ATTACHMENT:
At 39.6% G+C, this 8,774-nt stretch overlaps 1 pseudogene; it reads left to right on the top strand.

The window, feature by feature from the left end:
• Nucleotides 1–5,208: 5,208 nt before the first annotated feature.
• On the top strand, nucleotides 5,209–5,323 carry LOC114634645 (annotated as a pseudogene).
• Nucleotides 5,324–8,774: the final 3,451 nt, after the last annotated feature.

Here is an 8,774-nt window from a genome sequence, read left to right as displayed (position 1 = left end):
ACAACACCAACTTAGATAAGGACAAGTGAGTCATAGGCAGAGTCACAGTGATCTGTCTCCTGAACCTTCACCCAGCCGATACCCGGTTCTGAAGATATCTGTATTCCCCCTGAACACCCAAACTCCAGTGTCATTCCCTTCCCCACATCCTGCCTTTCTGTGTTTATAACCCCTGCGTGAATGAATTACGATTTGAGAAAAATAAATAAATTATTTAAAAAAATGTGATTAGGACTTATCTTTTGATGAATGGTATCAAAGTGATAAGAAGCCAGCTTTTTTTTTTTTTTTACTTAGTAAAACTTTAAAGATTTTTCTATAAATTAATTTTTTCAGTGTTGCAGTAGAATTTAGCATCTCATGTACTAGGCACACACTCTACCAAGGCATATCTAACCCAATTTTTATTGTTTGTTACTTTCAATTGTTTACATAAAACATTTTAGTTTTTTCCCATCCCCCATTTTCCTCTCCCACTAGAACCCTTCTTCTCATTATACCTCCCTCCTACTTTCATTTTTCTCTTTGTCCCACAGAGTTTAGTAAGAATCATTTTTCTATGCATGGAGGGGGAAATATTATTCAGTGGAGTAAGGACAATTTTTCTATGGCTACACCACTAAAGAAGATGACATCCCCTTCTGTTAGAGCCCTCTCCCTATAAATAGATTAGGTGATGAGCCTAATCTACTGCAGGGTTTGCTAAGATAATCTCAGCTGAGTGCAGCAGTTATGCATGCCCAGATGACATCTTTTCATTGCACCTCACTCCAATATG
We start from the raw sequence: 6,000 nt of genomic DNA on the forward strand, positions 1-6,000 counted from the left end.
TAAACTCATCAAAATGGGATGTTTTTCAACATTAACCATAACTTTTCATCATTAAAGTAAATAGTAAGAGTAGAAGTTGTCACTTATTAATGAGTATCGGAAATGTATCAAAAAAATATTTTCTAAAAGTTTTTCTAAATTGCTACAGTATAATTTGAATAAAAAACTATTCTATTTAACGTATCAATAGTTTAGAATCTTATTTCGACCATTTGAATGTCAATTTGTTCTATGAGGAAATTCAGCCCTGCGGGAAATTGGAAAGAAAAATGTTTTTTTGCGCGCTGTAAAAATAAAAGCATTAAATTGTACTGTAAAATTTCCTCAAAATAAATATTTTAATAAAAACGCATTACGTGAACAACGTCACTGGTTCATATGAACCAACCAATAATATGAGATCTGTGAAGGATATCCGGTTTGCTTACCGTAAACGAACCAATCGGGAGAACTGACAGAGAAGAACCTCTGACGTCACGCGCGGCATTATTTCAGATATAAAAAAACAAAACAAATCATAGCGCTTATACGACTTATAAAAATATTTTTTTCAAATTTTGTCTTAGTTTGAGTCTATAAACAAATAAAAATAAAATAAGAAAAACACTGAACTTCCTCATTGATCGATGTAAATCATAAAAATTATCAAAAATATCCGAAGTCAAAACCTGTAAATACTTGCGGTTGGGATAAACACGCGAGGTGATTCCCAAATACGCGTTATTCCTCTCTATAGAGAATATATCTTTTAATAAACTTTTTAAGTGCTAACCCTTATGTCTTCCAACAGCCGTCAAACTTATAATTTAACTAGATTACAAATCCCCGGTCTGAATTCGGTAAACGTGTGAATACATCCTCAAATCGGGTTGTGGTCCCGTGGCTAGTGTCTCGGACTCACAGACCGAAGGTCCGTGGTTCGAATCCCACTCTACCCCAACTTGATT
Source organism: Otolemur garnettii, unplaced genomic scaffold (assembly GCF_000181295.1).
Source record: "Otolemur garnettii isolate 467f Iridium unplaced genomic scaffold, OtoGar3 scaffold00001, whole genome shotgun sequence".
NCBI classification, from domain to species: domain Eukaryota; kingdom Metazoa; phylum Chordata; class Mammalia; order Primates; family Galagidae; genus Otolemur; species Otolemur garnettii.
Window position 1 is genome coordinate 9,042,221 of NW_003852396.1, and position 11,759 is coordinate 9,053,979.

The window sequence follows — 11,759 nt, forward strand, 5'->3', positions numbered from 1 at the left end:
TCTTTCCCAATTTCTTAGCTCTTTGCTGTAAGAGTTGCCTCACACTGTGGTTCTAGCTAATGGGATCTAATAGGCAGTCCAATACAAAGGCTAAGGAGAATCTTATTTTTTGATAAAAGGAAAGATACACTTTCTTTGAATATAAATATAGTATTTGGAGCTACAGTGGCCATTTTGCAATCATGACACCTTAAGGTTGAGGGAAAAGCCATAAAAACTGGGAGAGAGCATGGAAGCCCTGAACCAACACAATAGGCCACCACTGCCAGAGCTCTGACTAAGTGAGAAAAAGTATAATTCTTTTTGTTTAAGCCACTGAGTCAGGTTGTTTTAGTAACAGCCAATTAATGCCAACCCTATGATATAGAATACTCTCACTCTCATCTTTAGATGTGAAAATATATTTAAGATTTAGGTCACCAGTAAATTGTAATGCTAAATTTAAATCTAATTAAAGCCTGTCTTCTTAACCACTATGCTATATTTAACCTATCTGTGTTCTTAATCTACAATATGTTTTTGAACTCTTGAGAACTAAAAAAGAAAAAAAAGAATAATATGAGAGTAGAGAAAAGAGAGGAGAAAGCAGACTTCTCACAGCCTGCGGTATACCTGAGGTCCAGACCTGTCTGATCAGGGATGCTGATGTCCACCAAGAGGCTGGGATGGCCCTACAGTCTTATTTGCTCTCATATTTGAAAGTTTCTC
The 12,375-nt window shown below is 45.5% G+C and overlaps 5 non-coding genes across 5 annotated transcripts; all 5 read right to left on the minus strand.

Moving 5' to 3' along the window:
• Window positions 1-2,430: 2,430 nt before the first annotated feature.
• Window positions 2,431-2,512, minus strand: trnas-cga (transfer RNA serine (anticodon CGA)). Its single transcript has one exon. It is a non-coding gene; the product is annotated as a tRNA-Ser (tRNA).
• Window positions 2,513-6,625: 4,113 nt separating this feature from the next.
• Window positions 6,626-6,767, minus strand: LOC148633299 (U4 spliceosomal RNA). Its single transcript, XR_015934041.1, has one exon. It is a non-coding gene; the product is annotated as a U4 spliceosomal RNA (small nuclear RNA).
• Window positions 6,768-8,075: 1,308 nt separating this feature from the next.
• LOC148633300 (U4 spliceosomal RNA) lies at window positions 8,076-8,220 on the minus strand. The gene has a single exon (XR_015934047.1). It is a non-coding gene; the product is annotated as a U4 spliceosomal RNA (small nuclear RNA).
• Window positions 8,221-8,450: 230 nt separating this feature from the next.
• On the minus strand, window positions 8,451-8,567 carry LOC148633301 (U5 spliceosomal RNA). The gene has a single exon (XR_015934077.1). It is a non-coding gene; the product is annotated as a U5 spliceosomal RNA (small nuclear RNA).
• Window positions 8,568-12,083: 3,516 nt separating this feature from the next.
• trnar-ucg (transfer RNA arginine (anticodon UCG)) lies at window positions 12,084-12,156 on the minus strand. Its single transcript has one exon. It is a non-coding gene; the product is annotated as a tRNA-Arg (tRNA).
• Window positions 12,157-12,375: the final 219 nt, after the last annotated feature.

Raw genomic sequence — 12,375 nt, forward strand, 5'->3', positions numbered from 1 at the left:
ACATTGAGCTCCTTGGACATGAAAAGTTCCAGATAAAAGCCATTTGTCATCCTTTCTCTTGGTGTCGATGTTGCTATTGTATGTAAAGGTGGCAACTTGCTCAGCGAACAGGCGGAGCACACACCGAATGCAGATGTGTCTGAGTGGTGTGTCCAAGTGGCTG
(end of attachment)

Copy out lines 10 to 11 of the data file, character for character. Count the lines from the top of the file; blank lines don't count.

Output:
Source organism: Otolemur garnettii, unplaced genomic scaffold (assembly GCF_000181295.1).
Source record: "Otolemur garnettii isolate 467f Iridium unplaced genomic scaffold, OtoGar3 scaffold00001, whole genome shotgun sequence".